Henry Fredrick Stanley Morgan, the founder of the company he managed for nearly 50 years, was born in August 1881 in the city of Moreton Jeffries, Herefordshire.
In May 1095, thanks to the support of his father, H.F.S acquired a house called Chestnut Villa in Malvern Link on Worcester Road, and built a small garage next to it. It was in this garage that, in order to meet the growing interest in motorization, the dealership of brands such as Darracq, Wolseley, Siddeley and Rover opened. Leslie Bacon became his business partner, while Alfie Hales was the head of the workshop.
The success of the Morgan Motor Company has its foundation in the iconic Morgan Three Wheeler. This simple but brilliant design of H.F.S Morgan became one of the most popular light cars of the period. The concept of mounting a relatively powerful motorcycle engine on a light frame and body gave rise to a specific 'class' of cars referred to as 'Cyclecar'.
The prototype was built in 1909, it was a simple tricycle with a steel tubular frame, in which a Peugeot V2 engine with 7 HP was placed. One of his greatest strengths was the high power-to-weight ratio meant that this small car could embarrass many a larger machine. H.F.S. Morgan decided to start the production of this vehicle, his current partner Leslie Bacon, considered it too risky and withdrew from cooperation.
The first production Morganas were simple one-man vehicles. They did not have a steering wheel, only a tiller. There were two engine versions, single-cylinder with 4 hp and V2 with 8 hp. This car was named Runabout and was presented to the public at the London Fair in November 1910.
Although the car aroused interest, only a few were sold, mainly due to the lack of a two-seater version and an old-fashioned steering system. Regardless, H.F.S. Morgan started his car in the race from London to Exeter, thus winning the race by opening the chapter of the sporting history of the brand.
Observing the interest that the new model aroused, Morgan followed market expectations. In 1911 a two-model Runabout was presented, this time with a steering wheel and covered with a bonnet. At the end of the year, the four-person version also completed the range. These changes translated into huge market success.
Cars produced by H.F.S Morgan have been successful in many races. One of the biggest successes was the victory of W.G. McMinnies at the International Grand Prix in Amiens, France. McMinnies was the editor of the Cyclecar magazine, which resulted in his victory being widely publicized, with which the number of orders increased.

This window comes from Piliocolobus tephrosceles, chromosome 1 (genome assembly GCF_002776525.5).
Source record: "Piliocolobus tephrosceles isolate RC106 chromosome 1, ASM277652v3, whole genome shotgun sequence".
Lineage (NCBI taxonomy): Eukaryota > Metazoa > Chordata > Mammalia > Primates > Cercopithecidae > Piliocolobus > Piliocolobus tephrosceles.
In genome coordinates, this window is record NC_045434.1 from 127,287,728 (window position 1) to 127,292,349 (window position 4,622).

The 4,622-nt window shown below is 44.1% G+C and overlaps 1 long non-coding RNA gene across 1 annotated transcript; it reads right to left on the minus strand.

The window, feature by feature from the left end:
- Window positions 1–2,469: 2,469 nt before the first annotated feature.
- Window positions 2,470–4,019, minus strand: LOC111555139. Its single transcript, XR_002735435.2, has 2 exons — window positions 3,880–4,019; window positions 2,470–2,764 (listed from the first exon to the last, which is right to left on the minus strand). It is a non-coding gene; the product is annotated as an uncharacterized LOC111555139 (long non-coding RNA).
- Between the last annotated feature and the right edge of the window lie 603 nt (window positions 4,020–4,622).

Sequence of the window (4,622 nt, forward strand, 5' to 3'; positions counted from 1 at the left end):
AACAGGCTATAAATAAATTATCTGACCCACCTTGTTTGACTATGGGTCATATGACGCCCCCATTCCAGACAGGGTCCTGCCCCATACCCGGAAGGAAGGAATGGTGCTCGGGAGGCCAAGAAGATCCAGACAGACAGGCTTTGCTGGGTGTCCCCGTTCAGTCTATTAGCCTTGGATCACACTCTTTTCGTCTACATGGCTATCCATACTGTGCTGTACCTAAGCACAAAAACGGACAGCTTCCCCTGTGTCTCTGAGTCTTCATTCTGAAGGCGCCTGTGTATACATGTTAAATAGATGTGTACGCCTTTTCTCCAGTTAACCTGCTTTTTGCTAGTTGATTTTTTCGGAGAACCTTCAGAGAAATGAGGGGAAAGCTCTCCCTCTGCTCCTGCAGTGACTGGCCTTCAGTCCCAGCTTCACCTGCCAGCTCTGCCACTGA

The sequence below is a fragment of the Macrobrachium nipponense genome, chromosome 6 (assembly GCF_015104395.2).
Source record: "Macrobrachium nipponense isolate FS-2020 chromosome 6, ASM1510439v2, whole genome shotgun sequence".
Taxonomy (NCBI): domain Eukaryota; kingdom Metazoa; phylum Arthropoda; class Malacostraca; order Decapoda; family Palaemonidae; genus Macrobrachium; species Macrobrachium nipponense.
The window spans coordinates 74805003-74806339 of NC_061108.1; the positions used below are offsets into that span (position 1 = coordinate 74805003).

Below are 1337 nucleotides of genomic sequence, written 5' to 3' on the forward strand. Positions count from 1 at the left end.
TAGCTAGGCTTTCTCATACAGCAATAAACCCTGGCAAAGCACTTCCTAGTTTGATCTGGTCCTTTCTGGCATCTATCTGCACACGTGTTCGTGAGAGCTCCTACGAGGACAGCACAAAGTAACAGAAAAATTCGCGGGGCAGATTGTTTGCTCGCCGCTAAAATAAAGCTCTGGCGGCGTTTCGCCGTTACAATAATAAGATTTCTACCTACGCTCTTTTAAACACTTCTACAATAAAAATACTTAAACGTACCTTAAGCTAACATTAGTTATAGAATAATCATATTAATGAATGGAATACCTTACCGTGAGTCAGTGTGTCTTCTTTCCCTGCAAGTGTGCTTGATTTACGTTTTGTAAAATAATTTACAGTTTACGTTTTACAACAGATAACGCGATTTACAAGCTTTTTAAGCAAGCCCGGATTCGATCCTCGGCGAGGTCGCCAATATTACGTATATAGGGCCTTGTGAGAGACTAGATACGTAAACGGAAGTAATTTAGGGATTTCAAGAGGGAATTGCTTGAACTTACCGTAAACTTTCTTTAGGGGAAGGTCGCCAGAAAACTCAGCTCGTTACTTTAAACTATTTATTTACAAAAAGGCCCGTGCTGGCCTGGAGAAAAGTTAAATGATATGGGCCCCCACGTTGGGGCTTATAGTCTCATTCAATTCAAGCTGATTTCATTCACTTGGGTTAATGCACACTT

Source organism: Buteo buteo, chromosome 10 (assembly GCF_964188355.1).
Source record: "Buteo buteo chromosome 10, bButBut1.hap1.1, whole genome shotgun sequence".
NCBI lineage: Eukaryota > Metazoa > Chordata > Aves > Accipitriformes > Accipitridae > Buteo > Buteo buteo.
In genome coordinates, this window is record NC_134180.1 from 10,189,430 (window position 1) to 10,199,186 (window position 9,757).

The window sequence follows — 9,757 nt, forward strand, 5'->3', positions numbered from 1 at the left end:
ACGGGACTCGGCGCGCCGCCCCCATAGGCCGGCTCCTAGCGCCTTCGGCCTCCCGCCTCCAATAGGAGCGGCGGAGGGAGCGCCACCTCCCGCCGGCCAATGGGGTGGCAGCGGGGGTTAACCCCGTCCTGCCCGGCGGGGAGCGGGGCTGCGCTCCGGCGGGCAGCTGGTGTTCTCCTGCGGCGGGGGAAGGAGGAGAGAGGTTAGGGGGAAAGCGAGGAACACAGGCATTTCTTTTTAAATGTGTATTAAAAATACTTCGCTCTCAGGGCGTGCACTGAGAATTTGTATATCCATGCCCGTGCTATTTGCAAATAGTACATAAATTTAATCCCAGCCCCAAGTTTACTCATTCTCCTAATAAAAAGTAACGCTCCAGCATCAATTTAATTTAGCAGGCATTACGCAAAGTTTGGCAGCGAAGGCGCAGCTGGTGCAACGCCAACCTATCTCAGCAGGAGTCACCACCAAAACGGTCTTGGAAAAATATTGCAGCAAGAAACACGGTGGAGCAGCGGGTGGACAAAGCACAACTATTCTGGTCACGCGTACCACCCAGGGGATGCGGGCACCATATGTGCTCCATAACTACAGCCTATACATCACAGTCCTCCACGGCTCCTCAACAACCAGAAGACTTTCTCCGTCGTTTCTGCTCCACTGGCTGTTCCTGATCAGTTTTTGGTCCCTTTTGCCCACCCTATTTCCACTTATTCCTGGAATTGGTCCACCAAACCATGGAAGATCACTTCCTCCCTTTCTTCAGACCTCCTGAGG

The growing number of orders meant that the existing garage turned out to be insufficient. That is why in December 1913 H.F.S. bought a plot of land at Pickersleigh Road in Malvern Link from Earl Beauchamp. In the summer of 1914, two large workshops were erected there. Further expansion was stopped by the outbreak of the First World War.
After the war, production was quickly resumed. further investments were also made and, along with two existing workshops, construction of two more was started. The cornerstone was laid by Harry Morgan's eldest daughter - Sylvia. The opening of the new workshop took place on October 16, 1919. On November 3, Peter Morgan, the only boy of five children who had Harry and Ruth Morgan, was born.
In the 1920s, Morgan continued his successes in various endurance races and races, including the legendary Brooklands circuit. These successes influenced the perception of the Morgan as reliable machines, which translated into their commercial success also in the continental part of Europe.
The above figure from 1925 shows how the factory has expanded to include another two workshop halls. In 1931 another hall joined them.
In 1933 Morgan introduced a new model. Type F was equipped with a Ford engine, initially produced in a four-person version (F4), with time the range of models was supplemented by a two-person version (F2). The car was very well received on the market, becoming one of the most popular tricycles ever made.